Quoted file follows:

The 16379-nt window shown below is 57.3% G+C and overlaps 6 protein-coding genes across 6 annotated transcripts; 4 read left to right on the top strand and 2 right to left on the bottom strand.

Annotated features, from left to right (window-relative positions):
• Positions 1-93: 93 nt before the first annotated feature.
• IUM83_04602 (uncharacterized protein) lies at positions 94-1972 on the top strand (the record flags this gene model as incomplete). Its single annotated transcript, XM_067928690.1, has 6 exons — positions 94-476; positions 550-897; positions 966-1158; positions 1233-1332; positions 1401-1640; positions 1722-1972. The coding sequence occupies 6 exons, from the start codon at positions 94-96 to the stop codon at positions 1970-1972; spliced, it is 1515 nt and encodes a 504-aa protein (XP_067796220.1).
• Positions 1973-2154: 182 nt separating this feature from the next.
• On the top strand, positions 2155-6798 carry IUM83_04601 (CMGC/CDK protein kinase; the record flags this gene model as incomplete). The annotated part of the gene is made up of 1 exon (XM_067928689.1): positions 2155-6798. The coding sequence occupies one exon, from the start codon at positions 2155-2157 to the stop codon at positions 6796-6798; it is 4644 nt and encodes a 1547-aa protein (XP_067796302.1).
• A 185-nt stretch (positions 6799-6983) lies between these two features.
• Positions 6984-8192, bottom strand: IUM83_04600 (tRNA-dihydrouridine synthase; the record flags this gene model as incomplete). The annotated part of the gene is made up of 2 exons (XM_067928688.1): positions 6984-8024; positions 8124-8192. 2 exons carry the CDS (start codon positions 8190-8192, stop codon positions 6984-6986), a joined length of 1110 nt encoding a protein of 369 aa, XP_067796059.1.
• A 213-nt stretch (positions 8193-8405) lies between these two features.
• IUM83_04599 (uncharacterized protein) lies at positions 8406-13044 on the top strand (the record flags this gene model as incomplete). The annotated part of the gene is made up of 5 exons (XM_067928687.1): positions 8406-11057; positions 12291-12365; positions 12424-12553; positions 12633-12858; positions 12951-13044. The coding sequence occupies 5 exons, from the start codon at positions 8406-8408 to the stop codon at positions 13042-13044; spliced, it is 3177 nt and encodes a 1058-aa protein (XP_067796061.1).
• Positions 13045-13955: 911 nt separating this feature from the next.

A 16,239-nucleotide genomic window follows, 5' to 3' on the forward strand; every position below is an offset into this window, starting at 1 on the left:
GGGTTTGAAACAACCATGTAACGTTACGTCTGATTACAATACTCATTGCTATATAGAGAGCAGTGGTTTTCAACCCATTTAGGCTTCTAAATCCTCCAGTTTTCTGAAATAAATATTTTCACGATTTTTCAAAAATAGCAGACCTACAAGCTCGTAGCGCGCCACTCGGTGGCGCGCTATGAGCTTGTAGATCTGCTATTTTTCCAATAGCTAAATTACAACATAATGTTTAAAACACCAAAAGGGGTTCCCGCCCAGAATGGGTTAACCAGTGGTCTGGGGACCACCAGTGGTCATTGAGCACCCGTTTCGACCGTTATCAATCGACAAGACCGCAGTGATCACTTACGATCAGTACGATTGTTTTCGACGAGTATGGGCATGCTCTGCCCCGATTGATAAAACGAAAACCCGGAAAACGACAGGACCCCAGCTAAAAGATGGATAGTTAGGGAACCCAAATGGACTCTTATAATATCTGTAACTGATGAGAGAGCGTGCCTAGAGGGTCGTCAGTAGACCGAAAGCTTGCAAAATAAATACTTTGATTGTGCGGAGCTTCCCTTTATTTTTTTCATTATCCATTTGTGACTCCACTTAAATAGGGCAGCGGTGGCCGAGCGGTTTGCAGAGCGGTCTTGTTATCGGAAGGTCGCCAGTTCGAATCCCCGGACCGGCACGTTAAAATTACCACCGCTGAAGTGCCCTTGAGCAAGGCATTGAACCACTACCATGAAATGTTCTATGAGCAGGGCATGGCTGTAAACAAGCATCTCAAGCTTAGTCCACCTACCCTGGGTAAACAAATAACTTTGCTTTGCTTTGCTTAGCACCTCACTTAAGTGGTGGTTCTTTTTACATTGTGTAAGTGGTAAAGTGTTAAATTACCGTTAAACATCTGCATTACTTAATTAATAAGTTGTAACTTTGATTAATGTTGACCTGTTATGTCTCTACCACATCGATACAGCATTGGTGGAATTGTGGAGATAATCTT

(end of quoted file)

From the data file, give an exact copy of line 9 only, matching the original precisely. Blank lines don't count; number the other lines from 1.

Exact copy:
• A 213-nt stretch (positions 8193-8405) lies between these two features.